Repairing the Earth’s badly-damaged ozone layer is not only to be undertaken in times of economic prosperity, Secretary-General Ban Ki-moon said today, stressing that depleting substances harmful to the layer could propel health, social and economic progress.
Marking the International Day for the Preservation of the Ozone Layer, Mr. Ban said that efforts to tackle climate change are adversely affected when the global economic situation is in flux.
“At such moments, safeguarding the planet has often been seen as a luxury, and as a burden on economic recovery and development,” he said in a message marking the Day. “But the remarkable story of the ozone layer, whose preservation we celebrate today, shows such thinking for what it is: mere myth.”
The Montreal Protocol on Substances that Deplete the Ozone Layer – which opened for signature on 16 September 1987 – is the UN-backed treaty to curb the release of harmful substances into the atmosphere that contribute to both ozone depletion and climate change.
The treaty seeks to phase out chlorofluorocarbons (CFCs), carbon tetrachloride (CTC) and halons by 1 January 2010.
“After decades of chemical attack, it may take another 50 years or so for the ozone layer to recover fully,” Mr. Ban said. “As the Montreal Protocol has taught us, when we degrade our environment too far, nursing it back to health tends to be a long journey, not a quick fix.”
But he pointed out that the pact also highlights how taking action in one area can lead to benefits in other arenas, including efforts to achieve the Millennium Development Goals (MDGs), eight anti-poverty targets with a 2015 deadline.
The Secretary-General also called for countries to reach accord on a successor pact to the Kyoto Protocol, whose first commitment period ends in 2012, at a conference next year in Copenhagen.
“Our goal must be a decisive new agreement that sets the world on track to stabilize greenhouse gas concentrations in the atmosphere, and that provides the funding needed for vulnerable countries to adapt to the impact of climate change,” he said.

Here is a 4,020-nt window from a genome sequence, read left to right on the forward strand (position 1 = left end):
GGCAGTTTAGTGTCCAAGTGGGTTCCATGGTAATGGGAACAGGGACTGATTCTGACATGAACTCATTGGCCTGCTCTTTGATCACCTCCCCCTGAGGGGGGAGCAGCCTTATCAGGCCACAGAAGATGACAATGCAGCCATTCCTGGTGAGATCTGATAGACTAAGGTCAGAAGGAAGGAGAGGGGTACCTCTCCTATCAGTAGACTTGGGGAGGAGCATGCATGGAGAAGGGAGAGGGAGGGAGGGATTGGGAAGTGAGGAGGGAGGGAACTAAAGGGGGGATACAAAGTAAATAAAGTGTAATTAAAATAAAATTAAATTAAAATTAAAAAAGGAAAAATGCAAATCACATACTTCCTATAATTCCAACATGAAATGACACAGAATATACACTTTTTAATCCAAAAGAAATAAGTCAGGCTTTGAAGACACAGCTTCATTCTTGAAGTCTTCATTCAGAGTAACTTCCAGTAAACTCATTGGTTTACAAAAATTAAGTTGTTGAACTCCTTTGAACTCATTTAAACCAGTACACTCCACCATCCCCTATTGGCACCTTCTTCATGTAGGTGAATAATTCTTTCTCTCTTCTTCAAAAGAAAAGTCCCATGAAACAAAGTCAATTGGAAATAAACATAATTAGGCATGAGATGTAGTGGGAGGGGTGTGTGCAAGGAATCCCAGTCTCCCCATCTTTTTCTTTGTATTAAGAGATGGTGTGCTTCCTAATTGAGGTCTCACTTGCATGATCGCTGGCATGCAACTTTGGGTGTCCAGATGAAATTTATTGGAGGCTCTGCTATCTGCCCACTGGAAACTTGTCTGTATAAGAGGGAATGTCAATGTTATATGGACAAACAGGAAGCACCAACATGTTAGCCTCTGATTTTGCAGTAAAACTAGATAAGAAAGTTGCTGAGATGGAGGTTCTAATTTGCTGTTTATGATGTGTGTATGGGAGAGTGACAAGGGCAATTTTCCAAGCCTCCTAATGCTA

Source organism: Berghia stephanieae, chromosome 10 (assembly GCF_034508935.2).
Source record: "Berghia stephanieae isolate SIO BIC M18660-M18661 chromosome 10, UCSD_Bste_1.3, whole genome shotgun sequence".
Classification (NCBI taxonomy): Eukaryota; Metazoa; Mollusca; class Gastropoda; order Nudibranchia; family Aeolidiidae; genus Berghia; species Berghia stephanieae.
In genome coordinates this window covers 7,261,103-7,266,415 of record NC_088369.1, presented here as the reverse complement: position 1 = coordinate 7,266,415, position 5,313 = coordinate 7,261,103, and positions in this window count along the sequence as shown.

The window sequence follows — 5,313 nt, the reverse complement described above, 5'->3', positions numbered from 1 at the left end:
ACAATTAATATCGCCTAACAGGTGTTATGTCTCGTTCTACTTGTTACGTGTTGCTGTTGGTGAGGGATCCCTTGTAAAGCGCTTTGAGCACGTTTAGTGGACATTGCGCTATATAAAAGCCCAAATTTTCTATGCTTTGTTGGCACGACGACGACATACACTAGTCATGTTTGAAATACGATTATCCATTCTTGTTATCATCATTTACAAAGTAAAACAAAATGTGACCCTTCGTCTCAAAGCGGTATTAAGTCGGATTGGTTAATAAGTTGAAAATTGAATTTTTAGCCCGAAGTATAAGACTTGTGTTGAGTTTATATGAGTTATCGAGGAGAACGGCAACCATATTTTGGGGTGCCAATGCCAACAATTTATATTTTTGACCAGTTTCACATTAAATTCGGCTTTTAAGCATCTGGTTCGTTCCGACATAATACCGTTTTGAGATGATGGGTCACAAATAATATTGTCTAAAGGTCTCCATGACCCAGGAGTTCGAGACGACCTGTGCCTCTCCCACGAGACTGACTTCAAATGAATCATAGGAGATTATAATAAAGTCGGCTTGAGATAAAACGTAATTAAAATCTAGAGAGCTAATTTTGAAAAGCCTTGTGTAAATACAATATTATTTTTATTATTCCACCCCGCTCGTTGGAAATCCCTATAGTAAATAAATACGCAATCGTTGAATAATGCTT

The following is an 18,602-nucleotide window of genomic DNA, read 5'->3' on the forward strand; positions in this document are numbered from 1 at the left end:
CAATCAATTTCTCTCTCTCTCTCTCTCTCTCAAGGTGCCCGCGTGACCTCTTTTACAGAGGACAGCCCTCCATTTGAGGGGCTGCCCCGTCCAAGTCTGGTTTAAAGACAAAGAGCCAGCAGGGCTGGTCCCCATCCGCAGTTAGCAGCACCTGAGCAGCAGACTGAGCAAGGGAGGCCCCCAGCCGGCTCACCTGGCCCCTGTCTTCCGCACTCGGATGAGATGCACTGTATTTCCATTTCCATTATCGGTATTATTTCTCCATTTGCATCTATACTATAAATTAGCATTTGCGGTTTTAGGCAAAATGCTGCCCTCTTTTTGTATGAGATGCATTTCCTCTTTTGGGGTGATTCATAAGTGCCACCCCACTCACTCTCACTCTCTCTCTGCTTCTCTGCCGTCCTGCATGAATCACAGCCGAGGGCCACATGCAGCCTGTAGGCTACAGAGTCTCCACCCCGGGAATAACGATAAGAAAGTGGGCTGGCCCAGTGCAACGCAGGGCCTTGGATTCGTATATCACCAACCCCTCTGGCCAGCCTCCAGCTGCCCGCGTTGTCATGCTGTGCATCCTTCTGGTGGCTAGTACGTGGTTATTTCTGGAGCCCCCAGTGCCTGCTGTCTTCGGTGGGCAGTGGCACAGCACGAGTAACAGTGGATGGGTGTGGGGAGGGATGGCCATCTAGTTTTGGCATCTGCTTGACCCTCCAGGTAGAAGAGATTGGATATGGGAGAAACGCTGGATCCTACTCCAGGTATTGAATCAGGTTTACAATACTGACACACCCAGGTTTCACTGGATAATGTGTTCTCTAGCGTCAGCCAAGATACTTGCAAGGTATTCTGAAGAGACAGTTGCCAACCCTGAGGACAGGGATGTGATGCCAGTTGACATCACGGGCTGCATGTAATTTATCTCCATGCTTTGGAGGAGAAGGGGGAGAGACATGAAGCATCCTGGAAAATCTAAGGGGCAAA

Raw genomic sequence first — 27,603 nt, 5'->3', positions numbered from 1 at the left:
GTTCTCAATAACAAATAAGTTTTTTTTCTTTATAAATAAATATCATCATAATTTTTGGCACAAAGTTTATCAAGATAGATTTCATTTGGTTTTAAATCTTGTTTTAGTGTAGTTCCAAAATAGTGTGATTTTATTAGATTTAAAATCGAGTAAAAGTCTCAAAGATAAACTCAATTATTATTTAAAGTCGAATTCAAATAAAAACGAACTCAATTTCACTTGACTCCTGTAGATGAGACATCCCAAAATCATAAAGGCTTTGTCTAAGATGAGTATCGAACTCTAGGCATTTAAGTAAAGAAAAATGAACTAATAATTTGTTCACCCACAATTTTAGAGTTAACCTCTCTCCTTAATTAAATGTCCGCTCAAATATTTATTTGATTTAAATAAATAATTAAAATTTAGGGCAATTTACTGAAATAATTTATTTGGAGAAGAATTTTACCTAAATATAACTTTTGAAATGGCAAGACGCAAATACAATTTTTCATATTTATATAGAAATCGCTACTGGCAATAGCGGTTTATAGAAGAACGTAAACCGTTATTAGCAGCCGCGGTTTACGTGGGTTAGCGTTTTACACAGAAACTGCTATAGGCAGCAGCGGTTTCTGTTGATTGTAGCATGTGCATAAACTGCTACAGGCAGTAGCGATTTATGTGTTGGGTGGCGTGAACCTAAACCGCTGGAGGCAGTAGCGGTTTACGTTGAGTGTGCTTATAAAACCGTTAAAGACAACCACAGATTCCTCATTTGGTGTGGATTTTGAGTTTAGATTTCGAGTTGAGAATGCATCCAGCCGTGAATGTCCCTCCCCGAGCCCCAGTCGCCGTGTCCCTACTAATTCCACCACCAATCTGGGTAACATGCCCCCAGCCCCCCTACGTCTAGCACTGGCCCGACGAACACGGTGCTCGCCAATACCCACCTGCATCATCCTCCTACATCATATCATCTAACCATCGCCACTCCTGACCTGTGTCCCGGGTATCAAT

The UN World Meteorological Organization (WMO) warned today that this year’s Antarctic ozone will be larger than it was last year, delaying the layer’s recovery.
As of 13 September, the hole measures 27 million square kilometres, exceeding the size of last year’s hole by 2 million square kilometres, according to the agency.
Meanwhile, several UN agencies have banded together for a new educational initiative to raise awareness among secondary school students on preserving the ozone layer.
The scheme called “High Sky” was announced today by the UN Environment Programme (UNEP), the UN Educational, Scientific and Cultural Organization (UNESCO), the UN Children’s Fund (UNICEF) and the World Health Organization (WHO).
Targeting 13 to 16-year-olds, the project – which encourages role playing – includes books for teachers and students, as well as materials featuring Ozzy and Zoe Ozone.
Students assume the role of journalists seeking a job in a news agency, and are challenged to write an article depicting the current state of the ozone layer and its ties to climate change.
“Children are the most valuable resource on the planet,” said UNEP Executive Director Achim Steiner. “Kids and their parents are protected by the ozone layer, our Earth’s protective shield, which is under continued threat.”